Thief avoids jail term due to poor health

The crest above the entrance to King's Lynn Court in College Lane.
The crest above the entrance to King's Lynn Court in College Lane.
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A 62-year-old man who admitted stealing thousands of pounds from two of his previous employers has avoided a jail sentence.

Edward Petchey, of Oakes Court Care Home, Downham, pleaded guilty to two charges of theft and was handed two 12-month sentences to run consecutively, suspended for two years.

At Lynn’s Crown Court on Friday, it was said that between 2008 and 2010, Petchey stole a total sum of £5,719 from Josie Sierralta Veitia of Josie’s Super Snacks in Lynn, and £10,000 from Moccahinos, in St Dominic Square in Lynn, between 2008 and 2013.

The court heard that Petchey had been employed as a bookkeeper for the two businesses, and was responsible for taking care of paying tax as well as other financial matters.

But it was said that in police interviews, Petchey admitted spending the money on himself after becoming bankrupt.

Charles Kellett, prosecuting, said: “At one stage [Ms Sierralta Veitia] was worried about losing her business. She said that it was very stressful. This was an abuse of trust.”

The court heard that Petchey was of previous good character with no former convictions.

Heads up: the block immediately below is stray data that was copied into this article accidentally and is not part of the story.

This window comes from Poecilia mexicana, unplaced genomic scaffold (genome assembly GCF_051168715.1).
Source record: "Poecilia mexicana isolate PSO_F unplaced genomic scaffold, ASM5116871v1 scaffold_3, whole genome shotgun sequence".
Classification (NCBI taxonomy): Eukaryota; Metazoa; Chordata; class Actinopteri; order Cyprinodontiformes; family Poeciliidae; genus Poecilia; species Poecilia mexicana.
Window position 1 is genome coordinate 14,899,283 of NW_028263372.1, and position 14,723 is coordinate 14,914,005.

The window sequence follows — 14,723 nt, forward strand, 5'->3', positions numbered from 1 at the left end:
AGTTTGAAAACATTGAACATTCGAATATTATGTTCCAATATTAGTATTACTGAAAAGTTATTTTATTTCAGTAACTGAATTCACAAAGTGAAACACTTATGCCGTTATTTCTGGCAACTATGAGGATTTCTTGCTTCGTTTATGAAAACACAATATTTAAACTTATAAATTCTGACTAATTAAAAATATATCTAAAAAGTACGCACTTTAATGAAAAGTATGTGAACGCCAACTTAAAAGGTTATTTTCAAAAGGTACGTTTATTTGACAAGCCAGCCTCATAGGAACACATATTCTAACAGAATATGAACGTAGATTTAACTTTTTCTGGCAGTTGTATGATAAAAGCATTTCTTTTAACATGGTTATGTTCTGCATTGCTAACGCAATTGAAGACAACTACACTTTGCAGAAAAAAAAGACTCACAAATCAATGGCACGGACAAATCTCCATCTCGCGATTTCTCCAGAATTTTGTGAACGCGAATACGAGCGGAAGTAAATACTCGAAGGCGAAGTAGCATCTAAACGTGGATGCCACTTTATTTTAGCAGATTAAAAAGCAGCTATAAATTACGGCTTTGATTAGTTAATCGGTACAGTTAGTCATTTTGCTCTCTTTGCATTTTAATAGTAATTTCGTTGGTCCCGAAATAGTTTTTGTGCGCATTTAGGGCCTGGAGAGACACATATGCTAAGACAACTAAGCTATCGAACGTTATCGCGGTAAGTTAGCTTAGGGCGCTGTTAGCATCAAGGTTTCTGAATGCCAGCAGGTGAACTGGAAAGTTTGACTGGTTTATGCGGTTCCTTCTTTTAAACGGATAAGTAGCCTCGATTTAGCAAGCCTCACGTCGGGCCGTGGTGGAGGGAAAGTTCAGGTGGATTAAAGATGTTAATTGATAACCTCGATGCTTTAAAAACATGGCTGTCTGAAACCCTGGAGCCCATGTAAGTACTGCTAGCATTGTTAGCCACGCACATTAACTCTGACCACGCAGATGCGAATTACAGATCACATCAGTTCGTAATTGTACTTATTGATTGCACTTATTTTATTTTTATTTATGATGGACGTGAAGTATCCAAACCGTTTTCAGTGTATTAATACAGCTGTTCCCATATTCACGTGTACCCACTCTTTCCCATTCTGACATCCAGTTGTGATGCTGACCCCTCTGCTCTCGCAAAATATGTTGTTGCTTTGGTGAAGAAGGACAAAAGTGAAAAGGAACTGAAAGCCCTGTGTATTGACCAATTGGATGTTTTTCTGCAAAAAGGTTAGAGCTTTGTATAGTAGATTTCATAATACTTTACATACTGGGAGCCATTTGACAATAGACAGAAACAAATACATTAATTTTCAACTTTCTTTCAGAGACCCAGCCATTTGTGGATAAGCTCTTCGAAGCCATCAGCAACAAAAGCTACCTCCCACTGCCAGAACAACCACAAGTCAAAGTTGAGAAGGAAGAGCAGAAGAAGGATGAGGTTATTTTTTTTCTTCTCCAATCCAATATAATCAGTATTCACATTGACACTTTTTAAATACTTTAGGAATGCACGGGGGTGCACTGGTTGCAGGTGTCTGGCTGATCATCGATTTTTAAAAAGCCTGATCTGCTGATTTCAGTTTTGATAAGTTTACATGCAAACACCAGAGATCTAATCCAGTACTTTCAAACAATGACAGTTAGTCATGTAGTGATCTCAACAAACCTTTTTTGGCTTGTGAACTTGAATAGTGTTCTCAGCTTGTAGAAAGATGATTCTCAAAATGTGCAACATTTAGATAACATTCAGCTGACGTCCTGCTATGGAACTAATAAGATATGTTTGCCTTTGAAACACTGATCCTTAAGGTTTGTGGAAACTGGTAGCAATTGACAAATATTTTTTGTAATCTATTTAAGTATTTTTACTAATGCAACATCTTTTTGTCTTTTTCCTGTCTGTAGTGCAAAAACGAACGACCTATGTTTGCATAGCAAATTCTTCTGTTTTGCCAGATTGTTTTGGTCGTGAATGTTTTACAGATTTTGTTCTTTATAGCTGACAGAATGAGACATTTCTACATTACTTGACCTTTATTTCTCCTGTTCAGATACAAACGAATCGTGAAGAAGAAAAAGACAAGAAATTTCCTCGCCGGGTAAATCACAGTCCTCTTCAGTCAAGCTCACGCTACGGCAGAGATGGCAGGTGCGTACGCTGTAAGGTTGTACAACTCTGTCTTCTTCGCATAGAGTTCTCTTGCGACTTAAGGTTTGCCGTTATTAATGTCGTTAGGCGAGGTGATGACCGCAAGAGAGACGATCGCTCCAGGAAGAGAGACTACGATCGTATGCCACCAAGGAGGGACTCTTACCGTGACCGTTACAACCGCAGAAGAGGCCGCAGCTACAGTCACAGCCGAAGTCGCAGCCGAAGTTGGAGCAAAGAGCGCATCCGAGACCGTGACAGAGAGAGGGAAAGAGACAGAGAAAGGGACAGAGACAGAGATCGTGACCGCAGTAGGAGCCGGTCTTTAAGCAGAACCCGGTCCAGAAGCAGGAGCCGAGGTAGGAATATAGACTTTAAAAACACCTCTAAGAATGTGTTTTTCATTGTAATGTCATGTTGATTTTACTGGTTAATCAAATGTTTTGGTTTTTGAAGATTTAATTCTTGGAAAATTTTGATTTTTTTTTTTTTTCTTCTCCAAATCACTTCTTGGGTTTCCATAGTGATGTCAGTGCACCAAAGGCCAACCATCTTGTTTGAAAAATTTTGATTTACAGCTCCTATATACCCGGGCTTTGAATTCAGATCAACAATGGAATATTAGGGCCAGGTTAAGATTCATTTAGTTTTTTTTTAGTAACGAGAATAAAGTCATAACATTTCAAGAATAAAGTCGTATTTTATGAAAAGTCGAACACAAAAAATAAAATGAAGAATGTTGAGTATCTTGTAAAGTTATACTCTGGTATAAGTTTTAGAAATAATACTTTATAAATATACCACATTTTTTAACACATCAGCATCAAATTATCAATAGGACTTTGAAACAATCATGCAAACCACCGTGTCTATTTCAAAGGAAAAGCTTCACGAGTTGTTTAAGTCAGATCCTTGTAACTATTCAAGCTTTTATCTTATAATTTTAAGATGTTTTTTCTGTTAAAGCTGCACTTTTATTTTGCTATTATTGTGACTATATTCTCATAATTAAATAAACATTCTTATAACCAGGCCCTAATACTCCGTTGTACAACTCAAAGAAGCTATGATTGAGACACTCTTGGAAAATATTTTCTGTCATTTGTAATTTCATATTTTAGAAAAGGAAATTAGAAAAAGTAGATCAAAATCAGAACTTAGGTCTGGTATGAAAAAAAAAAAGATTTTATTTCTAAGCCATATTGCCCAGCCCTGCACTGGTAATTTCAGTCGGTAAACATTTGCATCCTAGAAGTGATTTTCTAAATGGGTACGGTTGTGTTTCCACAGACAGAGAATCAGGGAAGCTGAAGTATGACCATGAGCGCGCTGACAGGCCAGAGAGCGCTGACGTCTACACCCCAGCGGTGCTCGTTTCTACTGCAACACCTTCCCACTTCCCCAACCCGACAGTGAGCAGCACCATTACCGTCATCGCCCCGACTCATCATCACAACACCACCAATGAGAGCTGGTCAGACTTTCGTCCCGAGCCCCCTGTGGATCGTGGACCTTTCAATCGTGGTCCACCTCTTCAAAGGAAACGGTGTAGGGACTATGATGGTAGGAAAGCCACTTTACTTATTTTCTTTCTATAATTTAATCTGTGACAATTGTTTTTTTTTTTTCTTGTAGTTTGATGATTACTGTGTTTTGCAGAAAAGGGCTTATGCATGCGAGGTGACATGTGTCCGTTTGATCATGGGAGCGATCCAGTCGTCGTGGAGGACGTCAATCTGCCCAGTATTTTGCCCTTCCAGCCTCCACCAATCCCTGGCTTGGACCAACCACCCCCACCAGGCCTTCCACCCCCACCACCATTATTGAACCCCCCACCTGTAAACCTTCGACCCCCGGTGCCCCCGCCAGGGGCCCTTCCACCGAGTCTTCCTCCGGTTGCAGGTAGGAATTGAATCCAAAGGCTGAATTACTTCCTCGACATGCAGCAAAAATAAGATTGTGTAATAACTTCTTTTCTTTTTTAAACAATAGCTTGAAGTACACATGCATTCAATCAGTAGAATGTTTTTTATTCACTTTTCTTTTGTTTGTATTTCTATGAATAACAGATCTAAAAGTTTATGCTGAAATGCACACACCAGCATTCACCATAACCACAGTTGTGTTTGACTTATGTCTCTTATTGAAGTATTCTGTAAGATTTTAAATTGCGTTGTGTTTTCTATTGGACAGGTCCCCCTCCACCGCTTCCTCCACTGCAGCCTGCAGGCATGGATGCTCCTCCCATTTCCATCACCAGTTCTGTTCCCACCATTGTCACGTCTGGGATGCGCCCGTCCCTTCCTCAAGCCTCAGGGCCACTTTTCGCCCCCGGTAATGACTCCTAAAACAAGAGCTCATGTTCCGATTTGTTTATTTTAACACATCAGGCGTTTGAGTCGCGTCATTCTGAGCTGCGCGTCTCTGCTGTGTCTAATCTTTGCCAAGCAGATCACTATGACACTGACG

His defence counsel argued that the defendant’s health should be taken into consideration, too.

William Carter, mitigating, said: “His doctor’s surgery have detailed his relatively serious medical conditions, including morbid obesity, heart disease and diabetes.

“The care that he receives at his nursing home is very intensive, Mr Petchey is more or less immobile.”

Judge Mark Dennis QC, sentencing, said: “This was a gross breach of trust over a prolonged period of time and caused great stress and anxiety for both of your victims.

“No money will be recovered from you as you are bankrupt, but you get credit for your early guilty pleas. It is with great reluctance that I take the view that with the reality of your personal circumstances – your substantial health problems and your high level of intense care – your care would best be delivered by allowing your present circumstances to continue.”